DVT risk is equal - whether you fly, take the train or drive down: Experts

July 20th, 2010 - 5:34 pm ICT by ANI  

London, July 20 (ANI): Experts are now saying that whether you decide to fly, take the train or drive down to your destination, you are equally at risk of deep vein thrombosis (DVT).

DVT is a condition where a blood clot makes a patient susceptible to pulmonary embolism.

The British Cardiovascular Society said that those with the condition could fly, providing they drink plenty of fluids, excluding alcohol, tea or coffee, wear compression stockings and take a blood thinner.

The research was conducted after the House of Lords called for definitive specialist advice to help passengers, doctors, and airline carriers assess the risks to cardiovascular health.

During a flight, the air we breathe is has reduced oxygen content in a pressurised environment, resulting in lower circulating oxygen levels in the blood.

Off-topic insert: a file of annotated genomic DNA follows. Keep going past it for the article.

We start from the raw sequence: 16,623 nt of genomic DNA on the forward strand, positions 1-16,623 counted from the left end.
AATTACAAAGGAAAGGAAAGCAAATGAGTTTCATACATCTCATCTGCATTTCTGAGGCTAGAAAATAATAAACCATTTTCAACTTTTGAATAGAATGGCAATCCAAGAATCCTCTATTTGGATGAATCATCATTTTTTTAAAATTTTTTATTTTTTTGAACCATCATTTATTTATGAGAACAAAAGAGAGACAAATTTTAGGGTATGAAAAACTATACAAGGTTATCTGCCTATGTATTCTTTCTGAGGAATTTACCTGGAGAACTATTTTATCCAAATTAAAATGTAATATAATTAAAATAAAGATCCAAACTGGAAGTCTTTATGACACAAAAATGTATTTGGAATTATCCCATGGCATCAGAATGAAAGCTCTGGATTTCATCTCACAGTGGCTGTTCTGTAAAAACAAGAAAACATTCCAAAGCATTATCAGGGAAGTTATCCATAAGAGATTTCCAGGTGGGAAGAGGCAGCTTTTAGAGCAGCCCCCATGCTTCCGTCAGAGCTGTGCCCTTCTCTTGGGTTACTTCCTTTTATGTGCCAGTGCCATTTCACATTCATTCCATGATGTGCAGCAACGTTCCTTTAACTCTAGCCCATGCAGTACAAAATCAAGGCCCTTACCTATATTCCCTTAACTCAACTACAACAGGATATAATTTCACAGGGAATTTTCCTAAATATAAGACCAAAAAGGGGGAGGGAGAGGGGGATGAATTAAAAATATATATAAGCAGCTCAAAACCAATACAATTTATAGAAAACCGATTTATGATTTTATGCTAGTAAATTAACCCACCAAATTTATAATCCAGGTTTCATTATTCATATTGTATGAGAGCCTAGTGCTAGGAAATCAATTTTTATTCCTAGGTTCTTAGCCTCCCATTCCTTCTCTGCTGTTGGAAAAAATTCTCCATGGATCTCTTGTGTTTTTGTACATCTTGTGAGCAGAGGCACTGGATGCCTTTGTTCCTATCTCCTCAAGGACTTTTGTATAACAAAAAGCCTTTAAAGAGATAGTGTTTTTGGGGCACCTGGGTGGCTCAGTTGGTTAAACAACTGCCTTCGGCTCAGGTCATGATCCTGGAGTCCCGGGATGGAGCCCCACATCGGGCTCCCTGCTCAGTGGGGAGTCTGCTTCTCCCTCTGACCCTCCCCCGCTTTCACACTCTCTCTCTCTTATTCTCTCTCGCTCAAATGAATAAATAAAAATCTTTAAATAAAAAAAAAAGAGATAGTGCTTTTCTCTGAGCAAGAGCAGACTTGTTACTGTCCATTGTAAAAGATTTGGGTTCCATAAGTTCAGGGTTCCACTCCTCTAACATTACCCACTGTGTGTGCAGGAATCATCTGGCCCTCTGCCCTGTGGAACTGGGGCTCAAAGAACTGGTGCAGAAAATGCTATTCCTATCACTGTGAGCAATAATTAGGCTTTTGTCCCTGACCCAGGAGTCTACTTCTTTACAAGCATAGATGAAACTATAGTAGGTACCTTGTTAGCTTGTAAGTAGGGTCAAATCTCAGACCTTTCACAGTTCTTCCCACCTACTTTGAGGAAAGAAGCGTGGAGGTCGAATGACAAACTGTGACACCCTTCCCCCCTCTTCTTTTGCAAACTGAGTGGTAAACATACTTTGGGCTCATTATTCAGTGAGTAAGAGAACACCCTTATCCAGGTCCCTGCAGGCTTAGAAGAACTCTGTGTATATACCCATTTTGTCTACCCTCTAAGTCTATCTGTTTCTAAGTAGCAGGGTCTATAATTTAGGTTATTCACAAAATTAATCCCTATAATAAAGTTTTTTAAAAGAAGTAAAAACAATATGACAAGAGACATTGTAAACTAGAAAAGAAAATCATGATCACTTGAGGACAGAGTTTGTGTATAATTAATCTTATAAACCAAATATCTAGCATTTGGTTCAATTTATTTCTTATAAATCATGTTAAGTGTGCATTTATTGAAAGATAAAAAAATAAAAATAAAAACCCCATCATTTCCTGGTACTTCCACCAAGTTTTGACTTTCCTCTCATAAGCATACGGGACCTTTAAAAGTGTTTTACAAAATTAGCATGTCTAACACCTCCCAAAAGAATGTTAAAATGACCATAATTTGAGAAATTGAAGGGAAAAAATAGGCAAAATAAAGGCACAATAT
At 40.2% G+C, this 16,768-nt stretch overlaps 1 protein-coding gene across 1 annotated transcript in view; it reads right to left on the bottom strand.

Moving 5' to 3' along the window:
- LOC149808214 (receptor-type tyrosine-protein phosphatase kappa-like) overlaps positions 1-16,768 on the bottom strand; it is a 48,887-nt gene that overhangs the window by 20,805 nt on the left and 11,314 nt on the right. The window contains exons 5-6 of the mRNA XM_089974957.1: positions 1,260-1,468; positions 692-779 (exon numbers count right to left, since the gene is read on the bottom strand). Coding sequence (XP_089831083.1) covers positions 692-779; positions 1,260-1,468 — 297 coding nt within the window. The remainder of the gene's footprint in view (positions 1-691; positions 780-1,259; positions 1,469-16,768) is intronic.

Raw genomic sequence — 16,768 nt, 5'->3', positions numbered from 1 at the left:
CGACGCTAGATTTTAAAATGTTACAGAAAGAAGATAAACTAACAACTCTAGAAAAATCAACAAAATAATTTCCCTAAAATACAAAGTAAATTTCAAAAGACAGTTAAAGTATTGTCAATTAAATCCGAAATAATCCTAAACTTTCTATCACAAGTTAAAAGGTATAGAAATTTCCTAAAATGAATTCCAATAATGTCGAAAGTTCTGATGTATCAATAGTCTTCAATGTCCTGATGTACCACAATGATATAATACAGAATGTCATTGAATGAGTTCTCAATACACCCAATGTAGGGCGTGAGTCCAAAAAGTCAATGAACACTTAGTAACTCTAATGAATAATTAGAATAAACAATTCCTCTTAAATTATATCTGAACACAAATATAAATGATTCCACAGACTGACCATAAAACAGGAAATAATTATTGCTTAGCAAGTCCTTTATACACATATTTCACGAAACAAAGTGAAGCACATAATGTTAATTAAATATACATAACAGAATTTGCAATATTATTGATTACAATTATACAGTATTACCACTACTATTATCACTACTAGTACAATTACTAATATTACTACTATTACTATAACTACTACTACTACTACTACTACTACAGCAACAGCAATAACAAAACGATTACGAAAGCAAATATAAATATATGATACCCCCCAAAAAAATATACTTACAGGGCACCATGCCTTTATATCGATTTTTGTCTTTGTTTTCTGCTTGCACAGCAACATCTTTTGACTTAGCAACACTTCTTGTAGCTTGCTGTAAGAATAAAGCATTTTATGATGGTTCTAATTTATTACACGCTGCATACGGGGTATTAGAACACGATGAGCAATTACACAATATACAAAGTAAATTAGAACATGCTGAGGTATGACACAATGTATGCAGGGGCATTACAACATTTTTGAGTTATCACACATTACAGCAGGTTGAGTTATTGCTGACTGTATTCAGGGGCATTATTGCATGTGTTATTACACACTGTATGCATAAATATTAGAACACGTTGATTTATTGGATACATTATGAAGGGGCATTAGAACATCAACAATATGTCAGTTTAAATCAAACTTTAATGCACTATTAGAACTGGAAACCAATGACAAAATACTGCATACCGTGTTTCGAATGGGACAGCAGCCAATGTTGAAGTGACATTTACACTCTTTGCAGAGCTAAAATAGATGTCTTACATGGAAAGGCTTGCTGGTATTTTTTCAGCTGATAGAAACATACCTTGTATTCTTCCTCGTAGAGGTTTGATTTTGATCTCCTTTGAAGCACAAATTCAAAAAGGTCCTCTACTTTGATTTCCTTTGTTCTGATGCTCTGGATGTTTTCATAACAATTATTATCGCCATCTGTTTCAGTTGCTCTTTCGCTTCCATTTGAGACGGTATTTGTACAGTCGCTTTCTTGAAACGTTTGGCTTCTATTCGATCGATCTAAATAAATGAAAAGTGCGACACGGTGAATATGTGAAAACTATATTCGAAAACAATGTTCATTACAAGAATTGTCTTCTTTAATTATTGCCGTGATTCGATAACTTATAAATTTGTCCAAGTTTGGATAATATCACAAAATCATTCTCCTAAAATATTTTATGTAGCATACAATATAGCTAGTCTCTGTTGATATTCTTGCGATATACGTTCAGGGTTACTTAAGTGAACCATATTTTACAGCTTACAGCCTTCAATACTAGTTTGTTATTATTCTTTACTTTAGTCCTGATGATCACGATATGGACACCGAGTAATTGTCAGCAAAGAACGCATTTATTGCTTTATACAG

However, this effect “appears to have little or no adverse circulatory effects” and certainly not for short and medium-haul flights, the guidance says.

“For those with cardiovascular disease who are not critically ill, but who wish to fly on commercial aircraft, the aircraft environment does not pose a significant risk to their health.

“It is only when their under-lying condition is associated with a significant risk of acute deterioration that reasonable restrictions should apply,” The Scotsman quoted Dr David Smith, a cardiologist from the Royal Devon and Exeter NHS Foundation Trust, as saying.

The study is published in the journal Heart. (ANI)

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